Good evening. Thank you for the invitation to speak at the Carroll Round this year.1
Economics, like any other discipline, has its own established canon and set of rules and models. But it is also constantly evolving, growing, and changing shape. New approaches and methods are developed. Unique forces arise and long-established behaviors can change–as we have seen over the past three years, and even the past decade. There will always be unasked questions and new trails to blaze. And, as in any field, the people who make up the profession lie at the heart of its growth and progress.
It is a pleasure to be here today among such a talented group of future economists. Your research reflects everything that is exciting about the discipline. Because you have interesting theses. Because you have used an impressive variety of data sets and models. And because you have a perspective that is unique to your generation and experiences.
As you know, I was a professor of economics and international relations at Michigan State University for nearly two decades before joining the Board of Governors. Among my favorite courses to teach were undergraduate research courses. It was magical to see the novel ways that students brought new ideas, literature, models, methods, and data to the most pressing problems of the day. I see some of that magic in the research represented here this evening.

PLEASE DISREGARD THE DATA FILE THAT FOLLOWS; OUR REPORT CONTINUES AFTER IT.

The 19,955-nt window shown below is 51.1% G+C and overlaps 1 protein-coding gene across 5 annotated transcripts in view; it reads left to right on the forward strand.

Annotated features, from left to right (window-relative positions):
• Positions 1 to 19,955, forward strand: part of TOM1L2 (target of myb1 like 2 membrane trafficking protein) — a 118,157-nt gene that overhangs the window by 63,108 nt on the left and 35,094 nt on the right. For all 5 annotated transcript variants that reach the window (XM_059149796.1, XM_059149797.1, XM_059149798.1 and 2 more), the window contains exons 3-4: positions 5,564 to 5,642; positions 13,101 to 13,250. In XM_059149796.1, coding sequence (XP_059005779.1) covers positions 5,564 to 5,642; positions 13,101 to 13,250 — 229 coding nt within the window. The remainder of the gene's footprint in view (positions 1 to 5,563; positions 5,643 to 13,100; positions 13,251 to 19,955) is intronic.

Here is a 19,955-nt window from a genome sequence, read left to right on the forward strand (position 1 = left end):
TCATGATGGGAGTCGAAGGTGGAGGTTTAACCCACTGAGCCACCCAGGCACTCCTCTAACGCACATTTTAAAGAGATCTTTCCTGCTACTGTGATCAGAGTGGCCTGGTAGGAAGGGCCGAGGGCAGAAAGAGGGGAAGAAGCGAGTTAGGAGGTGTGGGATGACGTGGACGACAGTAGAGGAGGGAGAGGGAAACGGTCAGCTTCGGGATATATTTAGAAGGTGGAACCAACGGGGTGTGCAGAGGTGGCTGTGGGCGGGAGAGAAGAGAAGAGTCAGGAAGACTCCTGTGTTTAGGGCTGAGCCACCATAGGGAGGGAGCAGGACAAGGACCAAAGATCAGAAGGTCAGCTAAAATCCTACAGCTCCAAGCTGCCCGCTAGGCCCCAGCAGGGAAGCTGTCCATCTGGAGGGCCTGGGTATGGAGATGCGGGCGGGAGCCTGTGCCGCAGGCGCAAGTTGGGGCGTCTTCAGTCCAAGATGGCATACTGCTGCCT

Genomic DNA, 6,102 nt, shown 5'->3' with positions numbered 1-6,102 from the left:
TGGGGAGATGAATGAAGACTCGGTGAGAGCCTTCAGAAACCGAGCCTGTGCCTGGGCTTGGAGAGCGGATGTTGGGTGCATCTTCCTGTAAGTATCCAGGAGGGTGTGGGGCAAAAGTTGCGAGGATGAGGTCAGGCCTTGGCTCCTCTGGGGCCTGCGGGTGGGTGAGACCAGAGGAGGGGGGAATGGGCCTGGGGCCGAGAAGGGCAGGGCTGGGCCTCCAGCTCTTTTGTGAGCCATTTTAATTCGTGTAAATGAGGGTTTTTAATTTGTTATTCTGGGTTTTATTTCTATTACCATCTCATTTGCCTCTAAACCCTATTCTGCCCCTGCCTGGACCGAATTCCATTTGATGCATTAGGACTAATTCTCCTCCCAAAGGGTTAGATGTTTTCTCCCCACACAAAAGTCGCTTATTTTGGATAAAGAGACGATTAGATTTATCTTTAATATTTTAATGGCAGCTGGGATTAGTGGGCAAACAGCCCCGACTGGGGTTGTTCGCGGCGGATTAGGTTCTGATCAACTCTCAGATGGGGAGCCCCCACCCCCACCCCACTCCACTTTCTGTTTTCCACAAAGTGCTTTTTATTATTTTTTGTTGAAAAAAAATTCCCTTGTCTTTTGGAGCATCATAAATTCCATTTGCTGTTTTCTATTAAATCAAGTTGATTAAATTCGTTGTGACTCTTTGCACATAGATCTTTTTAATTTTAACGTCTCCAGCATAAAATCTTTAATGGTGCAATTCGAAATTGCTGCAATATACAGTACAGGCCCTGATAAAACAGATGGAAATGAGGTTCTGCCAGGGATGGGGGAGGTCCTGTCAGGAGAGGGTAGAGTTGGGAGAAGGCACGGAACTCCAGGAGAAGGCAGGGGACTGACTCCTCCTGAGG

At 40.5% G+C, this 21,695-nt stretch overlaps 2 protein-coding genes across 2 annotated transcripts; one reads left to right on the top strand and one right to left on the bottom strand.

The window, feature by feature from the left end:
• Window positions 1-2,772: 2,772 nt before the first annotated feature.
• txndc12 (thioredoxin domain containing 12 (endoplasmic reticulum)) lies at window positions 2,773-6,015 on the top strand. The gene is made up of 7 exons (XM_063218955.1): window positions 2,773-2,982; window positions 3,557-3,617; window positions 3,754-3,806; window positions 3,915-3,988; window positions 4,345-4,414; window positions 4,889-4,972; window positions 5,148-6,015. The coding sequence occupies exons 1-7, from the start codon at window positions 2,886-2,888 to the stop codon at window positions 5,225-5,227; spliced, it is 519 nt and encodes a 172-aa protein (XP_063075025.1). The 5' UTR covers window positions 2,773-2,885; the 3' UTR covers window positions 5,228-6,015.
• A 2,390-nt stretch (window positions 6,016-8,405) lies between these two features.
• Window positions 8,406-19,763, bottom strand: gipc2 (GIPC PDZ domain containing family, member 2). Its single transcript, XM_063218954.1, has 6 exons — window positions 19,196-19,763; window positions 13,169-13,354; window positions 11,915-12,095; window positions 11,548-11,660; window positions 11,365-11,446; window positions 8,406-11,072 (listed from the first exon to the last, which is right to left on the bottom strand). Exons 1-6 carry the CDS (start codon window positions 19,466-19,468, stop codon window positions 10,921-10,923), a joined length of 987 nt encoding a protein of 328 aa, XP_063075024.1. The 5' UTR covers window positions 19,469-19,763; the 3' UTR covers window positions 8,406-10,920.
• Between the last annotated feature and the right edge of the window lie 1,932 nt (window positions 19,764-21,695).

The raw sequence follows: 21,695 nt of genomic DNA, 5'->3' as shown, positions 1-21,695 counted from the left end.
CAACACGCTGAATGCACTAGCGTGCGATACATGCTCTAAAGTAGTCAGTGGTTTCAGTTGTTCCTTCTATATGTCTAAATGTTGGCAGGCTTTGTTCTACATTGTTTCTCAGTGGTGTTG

In keeping with that spirit of inquiry, I would like to talk today about some of the open questions I see for understanding the economic outlook and for setting monetary policy. I will also focus on some of the data sources I find valuable for answering those questions.
For monetary policy, the foremost questions currently are about the inflation process. The pandemic-related economic shutdown created rapid shifts in demand, which continued through the reopening process and reflected people’s wants and needs during that time. For instance, there was a sharp move away from in-person services and toward goods. This was coupled with disruptions to supply, both in global supply chains and the labor force. Russia’s invasion of Ukraine last year further restricted access to commodities, and the subsequent surge in energy prices drove a spike in consumer price inflation to a peak in mid-2022, reaching levels not seen since the 1980s.